After sleeping in late, we have breakfast, then I head to the shed and do my floor boards while Connie practices her music. I come back inside for lunch then she heads to the shed to do her trick at the sander. Later, after dinner, Connie turns to her task of constructing a new chequere, a large beaded gourd. Her goal for the evening is to add another row of beads. There are 40 beads per row, all needed to be tied, Macramé style. I busy myself at the computer. We might watch a movie or show on the laptop, read and go to sleep. Like the movie Groundhog Day, we get up and do the exact same thing the next day. It seems like we've been doing this forever. We don't see friends. We don't go anywhere. We construct our day so as to get it done.
Our days have been like this for about nine months. To keep from going crazy, we've been conjuring up plans of action, marking up the steps involved and proceeding with it. In the spring and throughout the summer it was us hacking a big garden out of an overgrown plot of land behind the house. Then later, scrounging canning jars and putting all that produce away for the winter. Alongside that task was the building of a small structure that is to be a music studio. We can't just build a shed, or an outbuilding. It has to be a full blown mini-house, built to standards with insulation, electricity, studs and beams, tongue and groove paneling, and soon, a clear fir floor salvaged from a 40 year old addition. Who knows, someday we might have to live in that little space.
Last year we gutted the back third of our house that had housed a garage and loft bedroom and created a small apartment for ourselves. In that process we removed a lot of material, mostly wood product, which we saved and now are using for the music studio. While buying new material for the project would certainly save time, cleaning up the old material not only saves us money but gives us something to do during these long Covid days. We must stay busy.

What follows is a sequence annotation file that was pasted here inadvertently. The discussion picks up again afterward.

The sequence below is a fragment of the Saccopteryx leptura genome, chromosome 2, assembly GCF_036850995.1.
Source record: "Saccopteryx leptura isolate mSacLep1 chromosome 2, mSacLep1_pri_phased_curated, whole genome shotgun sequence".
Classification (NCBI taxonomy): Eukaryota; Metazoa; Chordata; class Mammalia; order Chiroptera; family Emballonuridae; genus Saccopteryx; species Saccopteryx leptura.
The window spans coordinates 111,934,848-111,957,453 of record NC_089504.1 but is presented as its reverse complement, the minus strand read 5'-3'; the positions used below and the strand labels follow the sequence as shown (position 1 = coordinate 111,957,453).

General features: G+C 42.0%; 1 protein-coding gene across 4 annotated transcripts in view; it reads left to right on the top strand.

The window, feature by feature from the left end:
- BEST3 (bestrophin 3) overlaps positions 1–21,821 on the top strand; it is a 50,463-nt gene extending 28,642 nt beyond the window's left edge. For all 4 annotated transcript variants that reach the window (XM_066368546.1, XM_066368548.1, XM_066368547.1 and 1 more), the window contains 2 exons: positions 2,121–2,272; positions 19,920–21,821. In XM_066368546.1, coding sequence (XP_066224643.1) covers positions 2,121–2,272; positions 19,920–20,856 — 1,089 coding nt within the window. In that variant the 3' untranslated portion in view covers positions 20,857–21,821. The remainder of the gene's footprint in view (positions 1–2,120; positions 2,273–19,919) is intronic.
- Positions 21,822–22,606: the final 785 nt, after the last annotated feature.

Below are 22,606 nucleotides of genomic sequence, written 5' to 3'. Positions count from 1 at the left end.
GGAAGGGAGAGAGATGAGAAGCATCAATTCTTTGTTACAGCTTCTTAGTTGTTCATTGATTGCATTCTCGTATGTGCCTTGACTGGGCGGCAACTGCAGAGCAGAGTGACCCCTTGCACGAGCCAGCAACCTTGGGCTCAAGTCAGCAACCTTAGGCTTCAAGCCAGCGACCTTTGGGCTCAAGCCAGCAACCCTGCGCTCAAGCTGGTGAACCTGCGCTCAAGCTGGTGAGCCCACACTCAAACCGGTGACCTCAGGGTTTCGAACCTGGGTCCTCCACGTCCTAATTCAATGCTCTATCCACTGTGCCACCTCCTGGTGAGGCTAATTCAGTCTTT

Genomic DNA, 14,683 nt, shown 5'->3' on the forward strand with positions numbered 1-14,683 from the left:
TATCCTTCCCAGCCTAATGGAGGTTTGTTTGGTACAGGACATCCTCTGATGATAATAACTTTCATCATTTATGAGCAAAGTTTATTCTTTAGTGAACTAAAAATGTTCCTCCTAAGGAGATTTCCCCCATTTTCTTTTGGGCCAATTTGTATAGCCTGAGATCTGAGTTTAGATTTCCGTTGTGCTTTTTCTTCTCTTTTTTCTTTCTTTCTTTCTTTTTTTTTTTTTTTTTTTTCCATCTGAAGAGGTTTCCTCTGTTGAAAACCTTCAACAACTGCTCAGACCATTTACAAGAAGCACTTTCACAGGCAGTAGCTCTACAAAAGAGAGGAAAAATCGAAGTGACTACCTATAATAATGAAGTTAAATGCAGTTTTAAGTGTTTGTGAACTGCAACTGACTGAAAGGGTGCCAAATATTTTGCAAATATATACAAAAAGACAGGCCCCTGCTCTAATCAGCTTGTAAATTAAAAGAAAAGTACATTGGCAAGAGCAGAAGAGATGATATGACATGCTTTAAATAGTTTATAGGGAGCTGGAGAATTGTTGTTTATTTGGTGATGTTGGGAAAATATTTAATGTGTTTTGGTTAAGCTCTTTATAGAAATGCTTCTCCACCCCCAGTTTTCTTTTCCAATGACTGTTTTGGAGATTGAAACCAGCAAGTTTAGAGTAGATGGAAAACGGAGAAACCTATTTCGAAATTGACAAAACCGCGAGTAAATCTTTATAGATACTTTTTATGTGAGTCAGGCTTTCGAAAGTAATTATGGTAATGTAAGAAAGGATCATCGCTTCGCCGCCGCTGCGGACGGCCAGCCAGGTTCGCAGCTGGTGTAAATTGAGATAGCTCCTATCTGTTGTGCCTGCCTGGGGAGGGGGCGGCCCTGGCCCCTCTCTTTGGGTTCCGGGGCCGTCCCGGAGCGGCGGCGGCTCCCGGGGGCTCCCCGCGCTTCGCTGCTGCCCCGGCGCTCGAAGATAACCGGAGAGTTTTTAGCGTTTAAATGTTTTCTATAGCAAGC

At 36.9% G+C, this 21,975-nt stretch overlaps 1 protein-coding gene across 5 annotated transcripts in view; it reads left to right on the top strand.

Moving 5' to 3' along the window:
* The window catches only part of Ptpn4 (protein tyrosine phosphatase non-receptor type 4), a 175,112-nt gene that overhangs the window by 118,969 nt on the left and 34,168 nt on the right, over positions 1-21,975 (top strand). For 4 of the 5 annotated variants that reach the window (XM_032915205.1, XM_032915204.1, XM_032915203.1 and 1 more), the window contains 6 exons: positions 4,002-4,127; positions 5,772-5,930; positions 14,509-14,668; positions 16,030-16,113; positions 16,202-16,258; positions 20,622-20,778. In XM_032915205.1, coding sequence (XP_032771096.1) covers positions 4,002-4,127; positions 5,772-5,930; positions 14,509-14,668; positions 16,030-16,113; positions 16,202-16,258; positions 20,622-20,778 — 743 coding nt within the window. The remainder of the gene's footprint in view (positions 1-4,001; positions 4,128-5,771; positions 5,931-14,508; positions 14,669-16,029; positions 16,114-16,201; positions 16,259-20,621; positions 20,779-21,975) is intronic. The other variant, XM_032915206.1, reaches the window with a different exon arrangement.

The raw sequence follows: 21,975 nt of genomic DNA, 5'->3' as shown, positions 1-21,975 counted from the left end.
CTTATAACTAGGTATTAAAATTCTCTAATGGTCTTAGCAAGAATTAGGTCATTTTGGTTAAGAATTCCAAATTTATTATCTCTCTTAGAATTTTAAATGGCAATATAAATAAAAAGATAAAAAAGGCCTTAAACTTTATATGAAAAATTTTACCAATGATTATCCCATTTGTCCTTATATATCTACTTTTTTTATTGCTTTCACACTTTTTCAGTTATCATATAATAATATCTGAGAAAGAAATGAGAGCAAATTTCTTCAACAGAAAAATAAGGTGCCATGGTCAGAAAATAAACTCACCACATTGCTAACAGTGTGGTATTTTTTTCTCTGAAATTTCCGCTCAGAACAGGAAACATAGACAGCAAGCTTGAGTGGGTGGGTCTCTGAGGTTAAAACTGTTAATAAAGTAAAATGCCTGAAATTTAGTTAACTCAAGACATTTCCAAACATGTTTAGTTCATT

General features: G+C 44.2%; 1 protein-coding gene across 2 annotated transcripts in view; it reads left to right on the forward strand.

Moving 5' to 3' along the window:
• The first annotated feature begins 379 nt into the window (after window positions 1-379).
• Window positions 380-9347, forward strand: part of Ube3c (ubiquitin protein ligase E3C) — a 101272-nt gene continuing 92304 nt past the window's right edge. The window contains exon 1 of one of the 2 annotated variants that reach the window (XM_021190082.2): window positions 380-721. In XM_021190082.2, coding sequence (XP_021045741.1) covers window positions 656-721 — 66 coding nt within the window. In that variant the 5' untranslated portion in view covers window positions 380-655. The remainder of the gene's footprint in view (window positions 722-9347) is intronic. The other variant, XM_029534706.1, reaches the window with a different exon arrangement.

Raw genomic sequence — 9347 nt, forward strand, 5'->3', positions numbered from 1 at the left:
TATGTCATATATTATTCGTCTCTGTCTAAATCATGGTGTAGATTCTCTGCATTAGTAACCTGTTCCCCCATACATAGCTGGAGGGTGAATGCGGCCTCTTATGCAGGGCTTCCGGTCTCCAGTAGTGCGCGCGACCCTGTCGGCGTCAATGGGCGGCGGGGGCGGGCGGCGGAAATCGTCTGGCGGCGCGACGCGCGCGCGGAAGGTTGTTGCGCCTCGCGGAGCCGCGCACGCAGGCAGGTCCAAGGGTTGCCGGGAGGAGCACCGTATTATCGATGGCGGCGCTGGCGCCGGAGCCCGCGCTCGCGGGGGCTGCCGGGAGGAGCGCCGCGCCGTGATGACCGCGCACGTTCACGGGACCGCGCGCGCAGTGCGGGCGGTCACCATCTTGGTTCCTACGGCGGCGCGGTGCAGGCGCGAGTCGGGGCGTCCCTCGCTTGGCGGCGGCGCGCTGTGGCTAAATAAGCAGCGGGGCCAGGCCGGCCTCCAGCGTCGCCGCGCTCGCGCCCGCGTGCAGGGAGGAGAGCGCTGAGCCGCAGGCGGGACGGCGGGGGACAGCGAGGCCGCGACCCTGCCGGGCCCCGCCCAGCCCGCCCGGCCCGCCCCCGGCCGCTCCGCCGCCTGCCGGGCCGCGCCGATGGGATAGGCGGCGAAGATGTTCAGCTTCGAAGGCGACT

We were lucky to have bought this old house just before the Covid hit. And we were fortunate to have remodeled and rented out our main house in time to weather the pandemic without going broke. We're thinking that this is a time to retrench, economize, and make plans for the future. This is a time to go it alone, keep friends at a distance, to stash cash and canned goods. Under the house, in a cold concrete half-height cellar we built shelves and filled them with the bounty from the garden and other purchased items that would get us through an extended time of need.
This pandemic has us thinking like preppers, survivalists, those people who stock up in anticipation of hard times. I think this pandemic has brought out the best in people and the worst in people. It's been a wake up call reminding us of the extreme levels of kindness and cruelty that we are capable of.
|Connie's sketch of Scott|
When I was younger, I thought the population explosion was going to bring our society down. After that, I thought the concept of Peak Oil was going to be the death knell of our society. Now it seems like both of those have spawned a larger threat that is climate change. Even while we see that train wreck approaching, the people in power do next to nothing to slow it down, and others deny that there is anything to be concerned about. This pandemic gives us a taste of our future and tells us that we cannot depend on anyone else to do the right thing.
And so we continue our Groundhog days. I toss shelled peanuts out the door for the squirrels and watch them run off and hide them in the dirt. They watch me building away, adding another structure, planning an acquisition, and stashing food and booze in the cellar. We're getting back to basics, fortifying for our future, waiting out the pandemic.